The Mouth of the Monnow

On the way back from Brecon we stopped off at Monmouth for a bit of a shufty and see what’s what.

Nice place, named after the Monnow river, which joins the Wye river on the edge of town. It’s well known for both the Wye bridge and Monnow bridge. The Monnow bridge is the stand out of the two due to the oldest fortified medieval bridge in Britain still being part of it’s structure. It didn’t get a roof until 1700, so that gives you a clue. It’s pretty impressive.

In fact, the town is full of historical pride, and rightly so. A lot has gone on here. Here’s a snippet of what we picked up while we were here.

  • First wooden castle was built around 1066 and later rebuilt in stone.
  • The oldest parts of town are up the hill, because the lower part is prone to flooding
  • Geoffrey of Monmouth pedalled some of the first Fake News in 1139, when he wrote the “History of the Kings of Britain” somewhat inacurately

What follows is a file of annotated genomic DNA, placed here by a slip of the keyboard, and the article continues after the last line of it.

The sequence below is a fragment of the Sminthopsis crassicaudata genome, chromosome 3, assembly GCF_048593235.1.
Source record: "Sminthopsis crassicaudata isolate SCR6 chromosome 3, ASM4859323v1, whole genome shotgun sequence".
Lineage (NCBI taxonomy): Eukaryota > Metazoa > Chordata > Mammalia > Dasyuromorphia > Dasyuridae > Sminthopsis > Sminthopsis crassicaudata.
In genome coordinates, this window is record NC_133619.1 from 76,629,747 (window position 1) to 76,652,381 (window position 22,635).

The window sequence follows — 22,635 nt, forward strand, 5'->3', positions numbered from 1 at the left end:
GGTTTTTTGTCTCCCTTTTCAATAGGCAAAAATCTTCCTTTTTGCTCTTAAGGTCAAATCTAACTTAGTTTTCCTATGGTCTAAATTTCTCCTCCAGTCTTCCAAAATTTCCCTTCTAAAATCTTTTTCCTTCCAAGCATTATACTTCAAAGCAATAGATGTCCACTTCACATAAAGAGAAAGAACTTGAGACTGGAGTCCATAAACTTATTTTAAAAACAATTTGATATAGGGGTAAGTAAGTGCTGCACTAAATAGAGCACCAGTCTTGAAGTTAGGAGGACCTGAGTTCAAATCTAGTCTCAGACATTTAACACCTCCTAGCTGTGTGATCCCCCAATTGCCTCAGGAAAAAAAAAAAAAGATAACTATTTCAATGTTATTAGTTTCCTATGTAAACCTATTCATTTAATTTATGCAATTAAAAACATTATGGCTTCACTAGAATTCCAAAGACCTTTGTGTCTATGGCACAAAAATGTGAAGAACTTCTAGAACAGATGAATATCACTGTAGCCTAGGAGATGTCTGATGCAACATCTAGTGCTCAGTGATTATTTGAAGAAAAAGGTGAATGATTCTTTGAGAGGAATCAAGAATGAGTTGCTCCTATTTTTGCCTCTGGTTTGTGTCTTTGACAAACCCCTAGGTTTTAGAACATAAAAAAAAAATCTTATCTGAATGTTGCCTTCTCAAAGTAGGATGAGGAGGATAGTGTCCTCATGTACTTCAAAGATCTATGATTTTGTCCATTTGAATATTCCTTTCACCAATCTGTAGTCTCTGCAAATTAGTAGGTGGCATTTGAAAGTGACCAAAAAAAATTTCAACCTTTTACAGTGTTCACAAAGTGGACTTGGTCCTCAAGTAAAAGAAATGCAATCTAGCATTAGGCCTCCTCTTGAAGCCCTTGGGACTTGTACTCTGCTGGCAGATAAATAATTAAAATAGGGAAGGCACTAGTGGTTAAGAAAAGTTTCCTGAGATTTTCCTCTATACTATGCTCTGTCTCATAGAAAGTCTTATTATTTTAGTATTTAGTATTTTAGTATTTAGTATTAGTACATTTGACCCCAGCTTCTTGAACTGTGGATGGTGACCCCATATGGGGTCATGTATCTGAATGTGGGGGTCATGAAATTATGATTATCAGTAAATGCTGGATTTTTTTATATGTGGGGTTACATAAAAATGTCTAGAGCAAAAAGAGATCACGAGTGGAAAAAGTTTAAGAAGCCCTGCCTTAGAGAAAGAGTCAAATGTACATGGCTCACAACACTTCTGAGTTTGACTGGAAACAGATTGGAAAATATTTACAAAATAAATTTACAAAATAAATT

• The Birthplace of Henry V in 1387 – he was just plain Henry of Monmouth until the Battle of Agincourt
  • Horatio Nelson ( visited the town in 1802 and there’s a museum in his name
  • and C.S.Rolls (of Rolls Royce fame)

We chose ‘The Punch House’ for lunch at the top of the high street. It was quiet (I suppose it wasn’t quite midday on a Sunday) and we weren’t looking for a Sunday roast, just something light. For the end of our Welsh weekend, what better than a traditional Welsh Rarebit. When I was a kid, I always thought this was rabbit, but it’s basically cheese on toast with a poached egg. Anyway – it was wonderful. Just what we needed.

Worth a visit if you’re passing.

Until next time

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